Nature imagery permeates much of Le Guin’s writing. For example, in “Vaster Than Empires and More Slow” Le Guin describes an uninhabited world dominated by plant life. Le Guin writes, “infinite shades and intensities of green, violet, purple, brown, red. Infinite silences. Only the wind moved, swaying leaves and fronds, a warm soughing wind laden with spores and pollens, blowing the sweet pale-green dust over prairies of great grasses, heaths that bore no heather, flowerless forests where no foot has ever walked, and no eye had ever looked. A warm, sad world, sad and serene” (190). “The New Atlantis” also contrasts the decay of society with the splendor of nature.
Death appears in most of the stories in this particular collection. Some examples include the clones in “Nine Lives”, Odo in “The Day Before the Revolution”, the crewman in “Vaster Than Empires and More Slow”, Ragaz in “The Matter of Seggri”, the husband in “The Wife’s Story”, and both girls in “The Wild Girls”. Many of the deaths in these short stories involve sacrifice, but overall the prevalence of death in Le Guin’s stories seems to be used for dramatic effect.
Most of the imagery of decay is seen in “Nine Lives”, “The New Atlantis”, and “The Ones Who Walk Away from Omelas”. In “Nine Lives”, Libra’s surface is dusty and decrepit. The land is cracked, dry, and barren. In “The New Atlantis”, the entire country has decayed because of overdevelopment. In “The Ones Who Walk Away from Omelas”, all of the city’s decay is contained in one room, the child’s cell, in which all manner of filth has been allowed to accumulate.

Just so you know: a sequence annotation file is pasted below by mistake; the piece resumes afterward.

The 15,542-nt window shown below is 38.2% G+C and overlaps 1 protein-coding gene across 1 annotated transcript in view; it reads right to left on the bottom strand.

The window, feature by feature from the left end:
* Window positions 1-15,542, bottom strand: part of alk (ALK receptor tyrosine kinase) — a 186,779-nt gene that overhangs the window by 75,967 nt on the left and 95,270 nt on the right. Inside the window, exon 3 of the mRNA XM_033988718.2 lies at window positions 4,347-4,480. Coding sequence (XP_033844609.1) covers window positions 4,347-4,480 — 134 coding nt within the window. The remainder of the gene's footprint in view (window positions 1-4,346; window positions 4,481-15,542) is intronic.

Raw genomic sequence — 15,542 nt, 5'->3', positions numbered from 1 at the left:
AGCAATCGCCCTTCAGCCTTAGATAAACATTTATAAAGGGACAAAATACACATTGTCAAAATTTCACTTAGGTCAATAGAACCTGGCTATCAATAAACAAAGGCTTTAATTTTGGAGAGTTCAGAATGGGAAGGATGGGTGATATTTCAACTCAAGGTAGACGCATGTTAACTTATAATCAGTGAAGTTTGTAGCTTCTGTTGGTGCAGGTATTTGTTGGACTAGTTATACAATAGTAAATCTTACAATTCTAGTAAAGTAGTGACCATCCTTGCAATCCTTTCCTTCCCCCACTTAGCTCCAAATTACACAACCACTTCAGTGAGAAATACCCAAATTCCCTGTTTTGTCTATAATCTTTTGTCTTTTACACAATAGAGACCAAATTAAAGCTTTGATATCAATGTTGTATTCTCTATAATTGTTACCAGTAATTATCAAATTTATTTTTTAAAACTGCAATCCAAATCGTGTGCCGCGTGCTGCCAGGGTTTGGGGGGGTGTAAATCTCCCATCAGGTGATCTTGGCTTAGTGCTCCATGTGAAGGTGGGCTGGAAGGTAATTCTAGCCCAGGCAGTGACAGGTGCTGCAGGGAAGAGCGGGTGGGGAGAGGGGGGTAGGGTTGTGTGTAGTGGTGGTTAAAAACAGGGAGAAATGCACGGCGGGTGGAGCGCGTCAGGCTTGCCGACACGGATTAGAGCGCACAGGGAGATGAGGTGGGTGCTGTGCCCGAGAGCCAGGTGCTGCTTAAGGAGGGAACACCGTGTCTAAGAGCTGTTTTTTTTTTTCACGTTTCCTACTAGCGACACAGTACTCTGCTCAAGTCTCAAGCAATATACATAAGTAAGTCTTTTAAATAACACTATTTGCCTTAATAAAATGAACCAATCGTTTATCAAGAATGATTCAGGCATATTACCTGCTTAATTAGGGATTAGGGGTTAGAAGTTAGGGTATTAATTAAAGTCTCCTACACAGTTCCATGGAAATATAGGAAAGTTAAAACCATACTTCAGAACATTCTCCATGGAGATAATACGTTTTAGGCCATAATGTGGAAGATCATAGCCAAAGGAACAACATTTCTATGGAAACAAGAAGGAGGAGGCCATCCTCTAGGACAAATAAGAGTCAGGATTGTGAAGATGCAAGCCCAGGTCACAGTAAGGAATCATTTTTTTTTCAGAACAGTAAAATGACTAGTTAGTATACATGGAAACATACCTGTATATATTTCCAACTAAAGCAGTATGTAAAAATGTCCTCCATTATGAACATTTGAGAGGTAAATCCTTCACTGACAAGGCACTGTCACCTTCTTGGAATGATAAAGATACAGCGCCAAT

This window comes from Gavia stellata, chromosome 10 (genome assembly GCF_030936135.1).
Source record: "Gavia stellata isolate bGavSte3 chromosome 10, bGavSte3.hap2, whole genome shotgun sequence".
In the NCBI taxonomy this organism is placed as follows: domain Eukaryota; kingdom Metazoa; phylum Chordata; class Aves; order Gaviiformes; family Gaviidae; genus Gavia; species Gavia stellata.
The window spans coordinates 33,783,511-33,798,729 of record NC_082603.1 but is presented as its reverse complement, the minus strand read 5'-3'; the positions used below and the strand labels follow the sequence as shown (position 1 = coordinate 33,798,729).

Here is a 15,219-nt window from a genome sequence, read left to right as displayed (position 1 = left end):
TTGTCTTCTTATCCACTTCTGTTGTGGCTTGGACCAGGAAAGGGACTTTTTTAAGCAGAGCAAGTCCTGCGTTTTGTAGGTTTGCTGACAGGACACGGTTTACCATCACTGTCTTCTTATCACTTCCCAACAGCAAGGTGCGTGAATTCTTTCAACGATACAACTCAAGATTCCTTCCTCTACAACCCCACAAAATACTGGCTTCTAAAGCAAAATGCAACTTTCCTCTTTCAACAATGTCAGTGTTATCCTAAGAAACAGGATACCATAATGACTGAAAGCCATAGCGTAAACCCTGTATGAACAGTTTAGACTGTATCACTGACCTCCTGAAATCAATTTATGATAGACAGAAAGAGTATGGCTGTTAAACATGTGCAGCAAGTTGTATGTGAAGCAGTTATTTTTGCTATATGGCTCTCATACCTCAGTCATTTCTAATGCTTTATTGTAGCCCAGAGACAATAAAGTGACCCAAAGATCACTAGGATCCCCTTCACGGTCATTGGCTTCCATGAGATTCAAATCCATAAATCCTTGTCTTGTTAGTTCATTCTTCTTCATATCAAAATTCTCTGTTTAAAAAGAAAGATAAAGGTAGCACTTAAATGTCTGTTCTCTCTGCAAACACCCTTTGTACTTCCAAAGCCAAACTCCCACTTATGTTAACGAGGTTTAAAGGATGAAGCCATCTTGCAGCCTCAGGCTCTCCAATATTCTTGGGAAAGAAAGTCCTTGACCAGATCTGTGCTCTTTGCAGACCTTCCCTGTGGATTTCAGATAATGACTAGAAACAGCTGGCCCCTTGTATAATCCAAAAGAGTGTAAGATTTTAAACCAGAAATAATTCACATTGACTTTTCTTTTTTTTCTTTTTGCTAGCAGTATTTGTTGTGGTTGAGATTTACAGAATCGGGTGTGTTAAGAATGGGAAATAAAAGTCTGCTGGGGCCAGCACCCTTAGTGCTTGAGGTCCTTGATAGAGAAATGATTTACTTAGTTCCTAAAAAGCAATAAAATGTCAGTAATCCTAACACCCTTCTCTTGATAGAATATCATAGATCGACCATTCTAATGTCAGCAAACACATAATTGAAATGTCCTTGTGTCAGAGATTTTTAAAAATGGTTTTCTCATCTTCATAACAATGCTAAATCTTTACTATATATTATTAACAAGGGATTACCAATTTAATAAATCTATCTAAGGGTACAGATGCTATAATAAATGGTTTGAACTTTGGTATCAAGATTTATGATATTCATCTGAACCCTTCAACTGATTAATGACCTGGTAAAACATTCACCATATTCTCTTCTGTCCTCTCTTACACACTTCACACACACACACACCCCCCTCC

Paradise imagery is present in “The Silence of the Asonu”, “Vaster Than Empires and More Slow”, and “The Ones Who Walk Away from Omelas”. In “The Ones Who Walk Away from Omelas”, the city is built as a utopia, free from most of the world’s evils. Likewise, in “The Silence of the Asonu”, the Asonu live in a paradise made perfect by the fact that people do not fight with each other. In “Vaster Than Empires and More Slow”, the untouched world is a paradise, which existed in perfect tranquility for millennia. In the latter two stories, the introduction of an outside, human presence destroys the paradises.
Ursula Le Guin: Short Stories Questions and Answers
The Question and Answer section for Ursula Le Guin: Short Stories is a great
resource to ask questions, find answers, and discuss the novel.
It is not until the end of the story that the reader realizes that he or she has been duped into believing that the story was about a human relationship. Le Guin brilliantly misleads the reader by never explicitly saying the narrator and her...